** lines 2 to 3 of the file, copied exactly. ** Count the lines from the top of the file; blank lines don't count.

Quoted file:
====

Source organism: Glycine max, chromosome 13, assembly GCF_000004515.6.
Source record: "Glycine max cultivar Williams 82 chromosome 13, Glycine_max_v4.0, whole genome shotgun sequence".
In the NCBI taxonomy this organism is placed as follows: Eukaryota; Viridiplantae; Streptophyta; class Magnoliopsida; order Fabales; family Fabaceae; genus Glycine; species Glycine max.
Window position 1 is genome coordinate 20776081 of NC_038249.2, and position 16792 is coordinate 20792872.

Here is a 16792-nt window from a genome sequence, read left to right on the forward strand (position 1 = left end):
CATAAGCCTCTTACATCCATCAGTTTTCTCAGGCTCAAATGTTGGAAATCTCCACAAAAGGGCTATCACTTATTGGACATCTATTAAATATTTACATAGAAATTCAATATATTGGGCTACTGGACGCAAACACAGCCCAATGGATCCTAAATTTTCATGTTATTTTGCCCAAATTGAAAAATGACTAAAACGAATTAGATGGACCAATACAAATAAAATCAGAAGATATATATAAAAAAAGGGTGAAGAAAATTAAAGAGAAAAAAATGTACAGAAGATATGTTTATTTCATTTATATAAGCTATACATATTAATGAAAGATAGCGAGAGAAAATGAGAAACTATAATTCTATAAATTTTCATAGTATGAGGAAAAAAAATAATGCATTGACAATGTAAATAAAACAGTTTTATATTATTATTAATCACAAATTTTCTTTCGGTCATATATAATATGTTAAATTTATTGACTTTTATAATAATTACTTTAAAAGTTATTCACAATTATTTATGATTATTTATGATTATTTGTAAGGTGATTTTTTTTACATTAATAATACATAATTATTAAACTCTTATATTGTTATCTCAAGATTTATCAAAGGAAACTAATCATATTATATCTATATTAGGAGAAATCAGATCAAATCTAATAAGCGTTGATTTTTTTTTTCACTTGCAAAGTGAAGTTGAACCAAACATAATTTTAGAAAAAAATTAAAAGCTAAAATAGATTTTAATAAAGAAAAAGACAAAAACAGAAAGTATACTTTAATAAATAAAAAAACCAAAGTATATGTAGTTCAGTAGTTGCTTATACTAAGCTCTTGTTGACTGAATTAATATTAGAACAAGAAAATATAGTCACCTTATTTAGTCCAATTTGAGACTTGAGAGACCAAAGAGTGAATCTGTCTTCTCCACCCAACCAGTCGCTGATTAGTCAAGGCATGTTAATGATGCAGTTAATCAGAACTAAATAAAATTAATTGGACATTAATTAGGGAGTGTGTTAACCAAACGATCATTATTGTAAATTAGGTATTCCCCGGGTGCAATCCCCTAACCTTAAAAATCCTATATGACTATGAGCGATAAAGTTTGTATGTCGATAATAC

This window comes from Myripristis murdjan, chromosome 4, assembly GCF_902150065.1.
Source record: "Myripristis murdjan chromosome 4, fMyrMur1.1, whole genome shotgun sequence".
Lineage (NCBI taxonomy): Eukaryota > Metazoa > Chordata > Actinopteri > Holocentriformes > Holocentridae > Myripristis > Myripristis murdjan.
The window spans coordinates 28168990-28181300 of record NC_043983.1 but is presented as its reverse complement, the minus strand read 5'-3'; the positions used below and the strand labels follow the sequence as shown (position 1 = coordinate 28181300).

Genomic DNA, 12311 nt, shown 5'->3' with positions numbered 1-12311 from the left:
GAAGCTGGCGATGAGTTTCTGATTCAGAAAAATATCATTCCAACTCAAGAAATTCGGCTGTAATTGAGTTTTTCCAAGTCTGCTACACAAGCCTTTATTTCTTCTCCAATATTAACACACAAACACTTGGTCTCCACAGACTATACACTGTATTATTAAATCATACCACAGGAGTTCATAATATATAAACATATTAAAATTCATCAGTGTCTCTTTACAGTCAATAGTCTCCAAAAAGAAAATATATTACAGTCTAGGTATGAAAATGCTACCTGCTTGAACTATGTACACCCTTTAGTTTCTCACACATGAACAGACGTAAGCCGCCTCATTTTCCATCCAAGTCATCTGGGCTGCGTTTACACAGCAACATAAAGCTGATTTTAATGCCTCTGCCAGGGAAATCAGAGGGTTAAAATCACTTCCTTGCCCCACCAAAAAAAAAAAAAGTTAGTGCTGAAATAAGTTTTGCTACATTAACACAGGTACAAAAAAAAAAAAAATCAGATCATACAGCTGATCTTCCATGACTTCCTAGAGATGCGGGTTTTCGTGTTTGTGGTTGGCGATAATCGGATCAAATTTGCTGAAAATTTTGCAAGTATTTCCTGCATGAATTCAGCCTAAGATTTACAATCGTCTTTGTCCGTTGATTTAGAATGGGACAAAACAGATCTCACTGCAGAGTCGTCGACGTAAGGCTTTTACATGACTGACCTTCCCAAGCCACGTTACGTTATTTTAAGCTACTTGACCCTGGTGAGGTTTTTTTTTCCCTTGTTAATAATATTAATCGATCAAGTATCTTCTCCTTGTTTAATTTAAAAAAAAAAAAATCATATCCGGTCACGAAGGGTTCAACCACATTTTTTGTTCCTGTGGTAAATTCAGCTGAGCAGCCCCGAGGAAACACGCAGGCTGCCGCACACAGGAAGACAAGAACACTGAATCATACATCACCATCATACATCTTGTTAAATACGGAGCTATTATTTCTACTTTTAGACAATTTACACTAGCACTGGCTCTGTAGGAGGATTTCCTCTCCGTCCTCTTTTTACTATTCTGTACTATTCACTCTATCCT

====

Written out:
Source record: "Glycine max cultivar Williams 82 chromosome 13, Glycine_max_v4.0, whole genome shotgun sequence".
In the NCBI taxonomy this organism is placed as follows: Eukaryota; Viridiplantae; Streptophyta; class Magnoliopsida; order Fabales; family Fabaceae; genus Glycine; species Glycine max.